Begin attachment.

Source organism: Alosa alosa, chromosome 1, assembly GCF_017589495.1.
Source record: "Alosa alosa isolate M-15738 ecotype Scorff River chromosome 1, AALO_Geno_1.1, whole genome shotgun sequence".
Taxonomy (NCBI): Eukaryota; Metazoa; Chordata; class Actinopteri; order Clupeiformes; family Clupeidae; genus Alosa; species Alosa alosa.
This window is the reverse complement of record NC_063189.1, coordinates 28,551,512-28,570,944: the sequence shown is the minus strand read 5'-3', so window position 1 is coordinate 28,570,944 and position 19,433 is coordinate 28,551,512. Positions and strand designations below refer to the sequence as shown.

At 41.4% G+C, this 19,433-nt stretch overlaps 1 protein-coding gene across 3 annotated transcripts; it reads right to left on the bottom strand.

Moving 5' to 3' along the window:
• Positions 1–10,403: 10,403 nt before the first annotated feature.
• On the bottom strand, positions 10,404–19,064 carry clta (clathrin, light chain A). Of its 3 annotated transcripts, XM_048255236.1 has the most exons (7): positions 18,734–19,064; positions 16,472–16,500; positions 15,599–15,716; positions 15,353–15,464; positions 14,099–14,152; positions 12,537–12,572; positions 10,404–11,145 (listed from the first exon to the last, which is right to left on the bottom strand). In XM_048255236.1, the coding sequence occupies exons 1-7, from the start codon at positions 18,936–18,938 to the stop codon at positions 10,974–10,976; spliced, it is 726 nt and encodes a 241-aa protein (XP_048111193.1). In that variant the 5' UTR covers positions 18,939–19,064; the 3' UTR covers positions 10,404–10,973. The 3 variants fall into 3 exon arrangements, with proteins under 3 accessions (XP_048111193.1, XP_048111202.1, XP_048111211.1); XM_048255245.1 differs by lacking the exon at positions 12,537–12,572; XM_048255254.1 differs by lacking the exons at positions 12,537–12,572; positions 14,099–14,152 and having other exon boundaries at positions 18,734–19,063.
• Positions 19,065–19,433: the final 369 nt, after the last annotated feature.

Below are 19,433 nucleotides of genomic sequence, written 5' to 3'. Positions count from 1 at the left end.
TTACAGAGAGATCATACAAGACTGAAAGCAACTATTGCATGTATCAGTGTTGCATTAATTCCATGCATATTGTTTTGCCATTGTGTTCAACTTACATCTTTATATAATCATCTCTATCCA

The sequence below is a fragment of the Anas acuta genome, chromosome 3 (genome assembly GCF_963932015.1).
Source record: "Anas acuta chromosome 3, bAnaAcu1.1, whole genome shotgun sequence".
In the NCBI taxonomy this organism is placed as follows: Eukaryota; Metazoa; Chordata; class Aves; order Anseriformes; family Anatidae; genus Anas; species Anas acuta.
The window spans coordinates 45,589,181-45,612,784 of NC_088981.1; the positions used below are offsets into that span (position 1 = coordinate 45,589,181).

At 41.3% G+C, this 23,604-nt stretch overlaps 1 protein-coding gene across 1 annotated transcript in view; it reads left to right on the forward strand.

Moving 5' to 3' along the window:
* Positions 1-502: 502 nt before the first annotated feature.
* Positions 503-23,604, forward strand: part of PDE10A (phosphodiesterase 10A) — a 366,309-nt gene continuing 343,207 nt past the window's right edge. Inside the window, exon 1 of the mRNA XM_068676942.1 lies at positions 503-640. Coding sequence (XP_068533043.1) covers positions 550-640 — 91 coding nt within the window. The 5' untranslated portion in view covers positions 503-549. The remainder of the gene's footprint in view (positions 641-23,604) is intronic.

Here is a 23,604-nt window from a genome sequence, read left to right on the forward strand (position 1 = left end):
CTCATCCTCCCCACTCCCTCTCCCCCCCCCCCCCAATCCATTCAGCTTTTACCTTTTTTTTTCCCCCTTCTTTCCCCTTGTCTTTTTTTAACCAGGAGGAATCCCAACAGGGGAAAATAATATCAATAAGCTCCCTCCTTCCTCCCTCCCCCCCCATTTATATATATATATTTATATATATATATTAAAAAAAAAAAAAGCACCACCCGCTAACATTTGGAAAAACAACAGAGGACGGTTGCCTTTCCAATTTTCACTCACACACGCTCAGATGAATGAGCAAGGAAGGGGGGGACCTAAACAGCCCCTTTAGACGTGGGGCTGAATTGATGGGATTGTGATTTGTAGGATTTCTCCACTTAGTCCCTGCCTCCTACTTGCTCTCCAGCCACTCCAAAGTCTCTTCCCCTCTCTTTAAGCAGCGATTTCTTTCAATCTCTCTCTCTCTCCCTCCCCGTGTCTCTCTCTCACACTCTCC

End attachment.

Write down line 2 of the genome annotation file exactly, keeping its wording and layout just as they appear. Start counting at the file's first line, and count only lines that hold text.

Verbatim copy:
Source record: "Alosa alosa isolate M-15738 ecotype Scorff River chromosome 1, AALO_Geno_1.1, whole genome shotgun sequence".